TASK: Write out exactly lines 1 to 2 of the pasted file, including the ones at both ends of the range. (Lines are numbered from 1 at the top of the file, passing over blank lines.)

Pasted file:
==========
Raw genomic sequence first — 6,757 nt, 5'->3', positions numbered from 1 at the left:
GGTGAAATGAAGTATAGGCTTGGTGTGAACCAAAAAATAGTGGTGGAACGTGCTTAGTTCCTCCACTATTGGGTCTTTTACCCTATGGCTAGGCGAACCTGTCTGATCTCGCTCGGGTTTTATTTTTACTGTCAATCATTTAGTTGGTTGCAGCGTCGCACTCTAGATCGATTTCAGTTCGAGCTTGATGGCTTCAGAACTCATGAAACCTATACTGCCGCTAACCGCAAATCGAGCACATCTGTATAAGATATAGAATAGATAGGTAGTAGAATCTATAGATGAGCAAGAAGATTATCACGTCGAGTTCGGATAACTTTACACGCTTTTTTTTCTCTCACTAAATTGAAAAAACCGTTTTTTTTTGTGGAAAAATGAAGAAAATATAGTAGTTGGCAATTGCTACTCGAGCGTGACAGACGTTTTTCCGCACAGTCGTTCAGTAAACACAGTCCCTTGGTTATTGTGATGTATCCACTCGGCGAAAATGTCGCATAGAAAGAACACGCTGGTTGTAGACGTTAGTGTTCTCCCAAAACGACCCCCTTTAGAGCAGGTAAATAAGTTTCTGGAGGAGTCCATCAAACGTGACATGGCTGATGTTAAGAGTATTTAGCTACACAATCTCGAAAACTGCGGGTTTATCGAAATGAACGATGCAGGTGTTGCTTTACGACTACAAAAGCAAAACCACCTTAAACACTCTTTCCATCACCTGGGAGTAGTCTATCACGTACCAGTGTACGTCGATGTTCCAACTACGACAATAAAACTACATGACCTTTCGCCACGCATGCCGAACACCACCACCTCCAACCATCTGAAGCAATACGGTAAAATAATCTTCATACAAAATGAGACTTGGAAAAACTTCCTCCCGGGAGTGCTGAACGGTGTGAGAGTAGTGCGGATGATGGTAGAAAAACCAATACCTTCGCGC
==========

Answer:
Raw genomic sequence first — 6,757 nt, 5'->3', positions numbered from 1 at the left:
GGTGAAATGAAGTATAGGCTTGGTGTGAACCAAAAAATAGTGGTGGAACGTGCTTAGTTCCTCCACTATTGGGTCTTTTACCCTATGGCTAGGCGAACCTGTCTGATCTCGCTCGGGTTTTATTTTTACTGTCAATCATTTAGTTGGTTGCAGCGTCGCACTCTAGATCGATTTCAGTTCGAGCTTGATGGCTTCAGAACTCATGAAACCTATACTGCCGCTAACCGCAAATCGAGCACATCTGTATAAGATATAGAATAGATAGGTAGTAGAATCTATAGATGAGCAAGAAGATTATCACGTCGAGTTCGGATAACTTTACACGCTTTTTTTTCTCTCACTAAATTGAAAAAACCGTTTTTTTTTGTGGAAAAATGAAGAAAATATAGTAGTTGGCAATTGCTACTCGAGCGTGACAGACGTTTTTCCGCACAGTCGTTCAGTAAACACAGTCCCTTGGTTATTGTGATGTATCCACTCGGCGAAAATGTCGCATAGAAAGAACACGCTGGTTGTAGACGTTAGTGTTCTCCCAAAACGACCCCCTTTAGAGCAGGTAAATAAGTTTCTGGAGGAGTCCATCAAACGTGACATGGCTGATGTTAAGAGTATTTAGCTACACAATCTCGAAAACTGCGGGTTTATCGAAATGAACGATGCAGGTGTTGCTTTACGACTACAAAAGCAAAACCACCTTAAACACTCTTTCCATCACCTGGGAGTAGTCTATCACGTACCAGTGTACGTCGATGTTCCAACTACGACAATAAAACTACATGACCTTTCGCCACGCATGCCGAACACCACCACCTCCAACCATCTGAAGCAATACGGTAAAATAATCTTCATACAAAATGAGACTTGGAAAAACTTCCTCCCGGGAGTGCTGAACGGTGTGAGAGTAGTGCGGATGATGGTAGAAAAACCAATACCTTCGCGC